CF carver wins category in national veterans 2020 creative arts competition
“Do you have time for a short story?” Sally Westfahl asked.
She then told how she knew her husband, Russel, had fallen for his craft. “We were at a trailer park in Florida and he took a class on carving,” she said. “The next time we went to Florida, he had two boxes of tools for carving.”
As she spoke, he shook his head and smiled; he knew what was coming.
“The time after that, he had six big boxes full of carving stuff!” Sally Westfahl said. “He had the car full of stuff!”
Russel Westfahl recently took first place in the Transfer/Engraving Art Kit category of the 2020 National Veterans Creative Arts Competition for a birdhouse he made.
“I put about 90 hours into that birdhouse,” he said. “But I never thought it would go all the way.”
The 89-year-old Westfahl served in the U.S. Marine Corps from 1952 to 1954. He was twice supposed to end up in the middle of the Korean War.
“I was in the dentist’s chair and he was working on me. The sergeant came in and started picking 480 guys from my unit to go over,” he said.
When the sergeant pointed to Westfahl, the dentist told him no. “He said he had too much work to do on me at the time,” Russ said. “I found out later that every one of the men chosen that day ended up as casualties of the war. Whether they were just wounded or killed, I don’t know.” He took a moment, “I still think about that sometimes.”
The second time was early 1953 and an even closer call. “We were training in the jungle to go help the French in Indo-China,” he said. “A few weeks after Eisenhower became president, he came to Kaneohe Bay, Hawaii, to talk to us. He said, ‘You aren’t going to Indo-China, you all are headed to Korea.'”
“That was a surprise to us because now we would be going where it was cold. In a couple months, we boarded the ship and sailed,” he said.
The armistice that ended hostilities in Korea was signed on July 27, 1953. “While we are in route, they signed the thing and we were called back. I’m thankful every day,” he said, then paused, “but that has nothing to do with carving.”
The Westfahls’ Crystal Falls home is proudly adorned with his carvings. From fish to fowl, he has carved almost everything.
He picked up a delicately crafted white egret. “This is the first carving that I did when I was at that first class.” It sits next to more carvings near the window in his kitchen.
His work is displayed upstairs and downstairs. Most shelves hold at least one of his pieces. His basement is filled with carvings of fish, birds, people and intricate designs.
“Once, I saw this gal carving flowers and in two weeks I learned how to do that,” he said. “Since then, I have carved more than 7,000 of them. Sally makes the arrangements for them.”
Westfahl has dabbled a bit in other creative ventures; he painted for a few years; tried his hand at pyrography, or wood burning; and fly tying and lure making. All of which circles back to the attention to detail he came by in what he did as a career.
“I was a quality control analyst at the Ladish Company. We helped to build fuel tanks for the space shuttle,” he said. “I also taught statistical process control.”
In all, Westfahl has created 670 carvings, not counting the flowers. He has won more than 80 ribbons in carving competitions and has taught numerous classes to anyone who wanted to learn about carving.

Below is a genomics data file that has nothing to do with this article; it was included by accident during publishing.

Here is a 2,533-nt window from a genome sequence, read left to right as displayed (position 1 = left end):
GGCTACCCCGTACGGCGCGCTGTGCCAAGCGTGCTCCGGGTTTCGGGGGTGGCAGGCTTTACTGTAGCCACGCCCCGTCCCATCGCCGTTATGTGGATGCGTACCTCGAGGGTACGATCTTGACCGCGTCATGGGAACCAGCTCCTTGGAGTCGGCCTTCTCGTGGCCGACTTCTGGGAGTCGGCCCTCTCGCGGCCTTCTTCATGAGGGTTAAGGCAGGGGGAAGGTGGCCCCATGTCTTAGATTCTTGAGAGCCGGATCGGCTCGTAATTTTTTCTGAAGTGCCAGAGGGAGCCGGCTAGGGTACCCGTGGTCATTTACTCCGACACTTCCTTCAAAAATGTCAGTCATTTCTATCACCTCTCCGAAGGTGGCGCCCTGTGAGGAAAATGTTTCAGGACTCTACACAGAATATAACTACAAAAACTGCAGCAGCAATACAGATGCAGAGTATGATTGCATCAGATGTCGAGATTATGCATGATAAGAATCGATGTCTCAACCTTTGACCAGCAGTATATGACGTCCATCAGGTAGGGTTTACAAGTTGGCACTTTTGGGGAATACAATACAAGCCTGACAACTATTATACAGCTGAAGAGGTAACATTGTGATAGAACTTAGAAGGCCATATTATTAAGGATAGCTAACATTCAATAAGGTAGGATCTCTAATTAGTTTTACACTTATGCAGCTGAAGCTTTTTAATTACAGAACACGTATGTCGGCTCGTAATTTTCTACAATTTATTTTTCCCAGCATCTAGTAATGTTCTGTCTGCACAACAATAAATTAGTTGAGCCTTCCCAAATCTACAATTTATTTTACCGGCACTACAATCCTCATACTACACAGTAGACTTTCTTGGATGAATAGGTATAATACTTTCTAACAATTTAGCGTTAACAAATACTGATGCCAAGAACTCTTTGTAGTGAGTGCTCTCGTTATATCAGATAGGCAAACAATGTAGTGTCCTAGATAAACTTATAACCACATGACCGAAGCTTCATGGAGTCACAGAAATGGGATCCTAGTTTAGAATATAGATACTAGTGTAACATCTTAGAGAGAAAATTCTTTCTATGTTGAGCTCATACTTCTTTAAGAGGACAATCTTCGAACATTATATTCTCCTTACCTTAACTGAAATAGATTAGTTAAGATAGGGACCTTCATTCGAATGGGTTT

“I entered three pieces in the Creative Arts Festival. In my opinion, the one that took first place was the worst of the three,” he said with a laugh.
The VA uses creative arts as one form of rehabilitative treatment to help veterans in the healing and recovery process. Each year, veterans enrolled at VA health care facilities showcase their talents in local creative arts competitions sponsored by their local VA medical center. Submissions that place first locally advance to the national competition.
Locally, 21 veterans entered 40 pieces of art in the competition last year. They had to compete virtually for most of the festival because of the COVID-19 pandemic.
“The in-person 2020 NVCAF was moved to a virtual festival out of an abundance of caution,” said Jesse Kerley, the local point of contact for the Creative Arts Festival and a recreational therapist at the Iron Mountain VA.
“Veterans who participate are of all ages and abilities. Some have conditions that cause them to be immunocompromised, making travel during a pandemic unsafe,” he said.
Having a virtual festival was safer for people’s health while also being more inclusive for those who would not have been able to attend in-person.
“We aren’t going to be having the in-person day or take walk-in entries this year because of COVID,” Kerley said. “Normally we would hold the submissions for judging. This year we will have a photographer take pictures and send them to be judged.”
The competition will be three days in Iron Mountain and one day in Rhinelander, Wis. Veterans enrolled in VA health care can bring applications and art/submissions for entry during one of these dates, times and locations:
≤ Iron Mountain: 9 to 11 a.m. Monday, June 14; 1 to 3 p.m. Wednesday, June 30; and 1 to 3 p.m. Wednesday, July 14; all to Whole Health on the third floor of the Oscar G. Johnson VA Medical Center.
≤ Rhinelander: 1 to 3 p.m. Thursday, July 15, at the VA Community-Based Outpatient Clinic.
“Local judging will take place sometime in August,” Kerley said.
The national festival will be April 18-24, 2022, in St. Petersburg, Florida.